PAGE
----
When Jason Gutierrez kept refreshing GameStop’s performance between work tasks during the wild, early days of 2021, he admits future tax obligations weren’t his No. 1 priority.
“It was in the back of my mind. If I come out huge, I have to pay it,” said the 32-year-old Greenville, S.C. mechanical engineer.
Gutierrez’s approximate $3,500 to $4,000 wager on GameStop was his first attempt at stock picking after he contributed to his 401(k)’s target date fund, and took advantage of the company match.
At one point, he was up by $4,500 to $5,000, but Gutierrez ended up selling most of his GameStop shares in late February and early March, eking out a loss less than $1,000.
That’s pretty much a wash in his view. In the following months, Gutierrez tucked up to $1,000 in a savings account just in case he had to cover any additional taxes.
He still holds a small amount of GameStop, just for the good memories of a “whirlwind” time.
Gutierrez was almost one of the lucky ones. A year ago, the short squeeze on stocks like GameStop and AMC became a social-media phenomenon and Wall Street morality play wrapped into one pandemic-era event.
Now, the early 2021 trading frenzy could represent something else: a lesson for new retail investors on the perils of bad tax planning.
If someone bought and sold last year, but plowed all their profits from meme stocks and cryptocurrency back into the market — without putting aside cash for taxes on the capital gains — they may have a smaller 2022 portfolio to pay for a 2021 tax bill.
After hitting a share price high of $324 in late January, GameStop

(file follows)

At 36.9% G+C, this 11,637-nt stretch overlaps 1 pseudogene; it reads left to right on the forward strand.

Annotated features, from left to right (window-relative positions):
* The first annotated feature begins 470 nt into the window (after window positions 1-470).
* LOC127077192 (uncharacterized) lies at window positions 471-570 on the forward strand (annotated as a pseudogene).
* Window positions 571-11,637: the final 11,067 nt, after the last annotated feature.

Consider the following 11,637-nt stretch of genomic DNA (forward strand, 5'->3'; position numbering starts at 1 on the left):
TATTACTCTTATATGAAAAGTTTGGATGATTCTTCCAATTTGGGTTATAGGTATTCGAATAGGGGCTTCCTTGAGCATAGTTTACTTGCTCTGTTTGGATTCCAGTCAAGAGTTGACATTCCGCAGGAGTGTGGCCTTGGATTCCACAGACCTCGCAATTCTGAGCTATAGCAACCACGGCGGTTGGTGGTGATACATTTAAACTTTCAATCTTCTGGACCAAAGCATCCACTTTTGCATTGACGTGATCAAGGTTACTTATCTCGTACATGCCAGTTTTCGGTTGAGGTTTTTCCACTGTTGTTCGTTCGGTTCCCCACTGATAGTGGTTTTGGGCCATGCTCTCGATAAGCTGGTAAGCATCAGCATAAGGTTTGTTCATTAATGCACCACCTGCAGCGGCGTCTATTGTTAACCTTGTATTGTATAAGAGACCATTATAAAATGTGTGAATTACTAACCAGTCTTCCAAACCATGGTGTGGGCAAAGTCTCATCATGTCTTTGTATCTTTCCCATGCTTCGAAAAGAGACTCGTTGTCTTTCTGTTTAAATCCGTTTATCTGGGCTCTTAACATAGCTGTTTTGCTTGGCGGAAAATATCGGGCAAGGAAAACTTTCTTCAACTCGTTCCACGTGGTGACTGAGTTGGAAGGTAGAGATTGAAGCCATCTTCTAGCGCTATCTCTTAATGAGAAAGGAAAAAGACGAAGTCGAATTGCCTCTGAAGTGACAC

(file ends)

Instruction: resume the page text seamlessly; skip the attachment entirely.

stock closed Wednesday at $100.11. In several price spikes last year, AMC
jumped from $3.51 to $13.26 in January, soaring to $59.26 in mid-June; the stock closed Wednesday at $15.40.
Meanwhile, the value of bitcoin
plummeted from nearly $64,000 in early November and now hovers below $40,000. In that same span, ethereum
dropped from close to $5,000 to less than $3,000.
This is coinciding with the income-tax season. The IRS wants taxpayers to pay tax liabilities by April 18.
The concern, some financial experts say, is there may be too many others who didn’t have the same foresight, causing their good memories to turn bad.
“We’re worried that some of these newer individual investors might be receiving a tax bill that they aren’t prepared for,” said Lindsey Bell, chief markets and money strategist at Ally
a financial-services company with banking, lending and broker offerings.
“‘We’re worried that some of these newer individual investors might be receiving a tax bill that they aren’t prepared for.’”
Here’s one sign of the times: A 60% year-over-year increase in the size of the estimated tax payments that Ally bank customers sent to the IRS for the fourth quarter.
“The largest component of that, based on our own analysis, is likely the payments related to stock gains,” Bell said.
“I think the meme stockers don’t actually know about their problem yet,” said Matt Metras, an enrolled agent with MDM Financial Services, a Rochester, N.Y.-based tax preparation and bookkeeping firm with a specialty in cryptocurrency.
That will happen once their brokerage platforms send along tax forms recording the person’s stock-market proceeds and losses, he noted. “That’s when I think they are going to be in for a surprise.”
These forms are on the way. Robinhood
users can access their 1099s in mid-February, a spokesman said. TD Ameritrade has been sending its 1099s since mid-January and will wrap the process in the coming weeks, a spokeswoman said. Charles Schwab Corp.
where Gutierrez traded, will make the forms available online by the end of the first week in February.
Some but not all cryptocurrency exchanges send tax forms to users, Metras noted. The recently passed infrastructure bill requires people and entities who regularly carry out digital-asset transfers to report those transactions to the IRS. The hotly disputed reporting requirements are scheduled to take effect in 2024.